Poke's answer blames badge-whoring and gamification for thoughtless reviews, but there's another major incentive right there in his post, which he complains about but somehow doesn't recognise as a driving force behind the behaviour of the bad reviewers:
whenever I review stuff, I barely get a vote because ... others already voted it through without thinking much
I share his frustration at this experience, but I get around this (like Omar clearly does) by keeping an eye on all the suggested edits I'm qualified to pass judgement on (about half of which I actually get to vote on in time) and going back to overrule the reviews and revert bad edits that get accepted. Or, less often, to manually reimplement good edits that get perversely rejected, giving credit to the original author in my edit message.
However, it's easy to understand reviewers - especially new reviewers - being really nervous about doing this. What we do when we go back and revert the edits approved by others amounts to deciding to throw away the decision of a democratic process because we think we know better than the collective wisdom of five of our peers.
Let's suppose you're a new, naive, non-Meta-reading reviewer who wants to participate fairly in the review process, without using your new edit powers to overrule others. You click through to your first few tricky edit reviews and think carefully for a few minutes about each of them. What feedback do you get?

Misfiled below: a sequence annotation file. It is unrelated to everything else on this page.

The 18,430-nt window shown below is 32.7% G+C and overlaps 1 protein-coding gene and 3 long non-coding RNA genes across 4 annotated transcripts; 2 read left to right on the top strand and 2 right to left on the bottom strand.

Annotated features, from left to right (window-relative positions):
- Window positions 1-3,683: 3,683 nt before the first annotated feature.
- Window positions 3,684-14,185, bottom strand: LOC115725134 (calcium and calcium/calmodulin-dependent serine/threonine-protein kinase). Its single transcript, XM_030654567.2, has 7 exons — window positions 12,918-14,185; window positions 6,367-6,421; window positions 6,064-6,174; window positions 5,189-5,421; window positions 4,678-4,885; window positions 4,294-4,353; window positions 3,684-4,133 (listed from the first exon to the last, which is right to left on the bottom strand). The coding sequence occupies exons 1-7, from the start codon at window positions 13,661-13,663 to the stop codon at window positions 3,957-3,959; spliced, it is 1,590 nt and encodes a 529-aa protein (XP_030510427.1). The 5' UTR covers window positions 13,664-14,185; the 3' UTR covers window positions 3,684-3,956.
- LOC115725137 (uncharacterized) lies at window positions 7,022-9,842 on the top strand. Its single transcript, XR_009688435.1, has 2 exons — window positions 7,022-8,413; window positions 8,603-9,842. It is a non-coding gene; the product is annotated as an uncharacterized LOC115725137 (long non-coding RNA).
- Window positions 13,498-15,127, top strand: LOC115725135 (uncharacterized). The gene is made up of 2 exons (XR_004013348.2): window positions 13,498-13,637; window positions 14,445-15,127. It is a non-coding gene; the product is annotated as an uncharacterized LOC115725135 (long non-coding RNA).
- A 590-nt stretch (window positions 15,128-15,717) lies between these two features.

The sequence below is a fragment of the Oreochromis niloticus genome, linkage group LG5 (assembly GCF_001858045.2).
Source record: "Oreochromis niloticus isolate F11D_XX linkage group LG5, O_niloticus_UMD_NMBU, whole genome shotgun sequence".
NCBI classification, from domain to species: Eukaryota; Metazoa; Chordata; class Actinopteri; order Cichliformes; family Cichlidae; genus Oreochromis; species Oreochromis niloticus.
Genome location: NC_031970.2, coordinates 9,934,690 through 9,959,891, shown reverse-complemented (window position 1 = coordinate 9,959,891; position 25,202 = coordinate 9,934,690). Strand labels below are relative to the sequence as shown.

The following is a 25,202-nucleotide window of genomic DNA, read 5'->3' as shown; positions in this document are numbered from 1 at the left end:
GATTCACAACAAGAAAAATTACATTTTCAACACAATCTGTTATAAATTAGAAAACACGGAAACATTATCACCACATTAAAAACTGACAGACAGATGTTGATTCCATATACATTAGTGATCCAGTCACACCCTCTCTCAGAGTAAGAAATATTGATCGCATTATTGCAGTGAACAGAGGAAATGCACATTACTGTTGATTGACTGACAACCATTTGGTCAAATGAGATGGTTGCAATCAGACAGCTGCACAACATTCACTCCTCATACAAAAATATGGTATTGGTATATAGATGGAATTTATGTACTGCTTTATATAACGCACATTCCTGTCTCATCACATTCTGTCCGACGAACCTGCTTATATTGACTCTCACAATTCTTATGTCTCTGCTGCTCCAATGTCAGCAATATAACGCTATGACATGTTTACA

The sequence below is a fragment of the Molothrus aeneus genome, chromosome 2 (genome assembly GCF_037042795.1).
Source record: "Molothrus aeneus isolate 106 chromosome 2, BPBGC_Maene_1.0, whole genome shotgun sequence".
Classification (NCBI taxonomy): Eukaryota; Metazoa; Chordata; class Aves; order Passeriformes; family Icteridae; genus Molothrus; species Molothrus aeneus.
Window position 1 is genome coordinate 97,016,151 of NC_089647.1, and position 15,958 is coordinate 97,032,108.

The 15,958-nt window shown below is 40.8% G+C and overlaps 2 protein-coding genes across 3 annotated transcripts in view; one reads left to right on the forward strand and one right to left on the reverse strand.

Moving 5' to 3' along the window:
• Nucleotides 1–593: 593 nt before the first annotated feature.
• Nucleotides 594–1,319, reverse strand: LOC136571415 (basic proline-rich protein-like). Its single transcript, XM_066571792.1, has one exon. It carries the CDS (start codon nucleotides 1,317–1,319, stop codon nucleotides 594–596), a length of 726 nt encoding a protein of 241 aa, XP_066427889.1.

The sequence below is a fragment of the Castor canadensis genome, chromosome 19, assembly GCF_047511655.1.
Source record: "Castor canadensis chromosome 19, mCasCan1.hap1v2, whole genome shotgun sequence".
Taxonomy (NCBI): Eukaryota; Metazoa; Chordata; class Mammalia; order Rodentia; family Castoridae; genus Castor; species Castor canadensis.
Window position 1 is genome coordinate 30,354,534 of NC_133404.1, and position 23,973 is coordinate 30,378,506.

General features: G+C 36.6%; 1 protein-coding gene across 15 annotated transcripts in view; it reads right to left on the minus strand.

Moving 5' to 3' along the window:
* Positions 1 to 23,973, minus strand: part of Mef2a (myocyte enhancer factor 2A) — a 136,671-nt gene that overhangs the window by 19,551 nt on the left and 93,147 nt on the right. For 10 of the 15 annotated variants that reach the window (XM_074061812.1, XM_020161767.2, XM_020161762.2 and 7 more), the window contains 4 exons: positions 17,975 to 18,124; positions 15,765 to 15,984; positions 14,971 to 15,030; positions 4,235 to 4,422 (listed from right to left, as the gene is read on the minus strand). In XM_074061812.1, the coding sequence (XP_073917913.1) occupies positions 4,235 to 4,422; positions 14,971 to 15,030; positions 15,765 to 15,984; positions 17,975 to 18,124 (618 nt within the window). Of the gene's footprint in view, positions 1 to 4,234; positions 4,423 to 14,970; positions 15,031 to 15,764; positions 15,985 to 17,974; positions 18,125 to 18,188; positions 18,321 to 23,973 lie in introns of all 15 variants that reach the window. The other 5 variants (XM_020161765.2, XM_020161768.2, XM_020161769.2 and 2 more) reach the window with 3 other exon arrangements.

You get punished over and over for being too slow. You don't get your vote in in time, so you're denied any voice in the decision at all. Sure, you're not getting your shiny badges, but you're also not helping the site; the time you spent reviewing goes completely to waste. What's more, perhaps you take a look at how long ago the other reviewers made their decisions and see that they voted several minutes before you.
The feedback the review system has given you is that if you want to help, you're going to need to reach your decision faster. We want these suggestions turned over quickly, the site seems to be telling you, and there's no point in even participating in this system if it's going to take you five minutes to review a few lines of code changes.
And so you become part of the problem.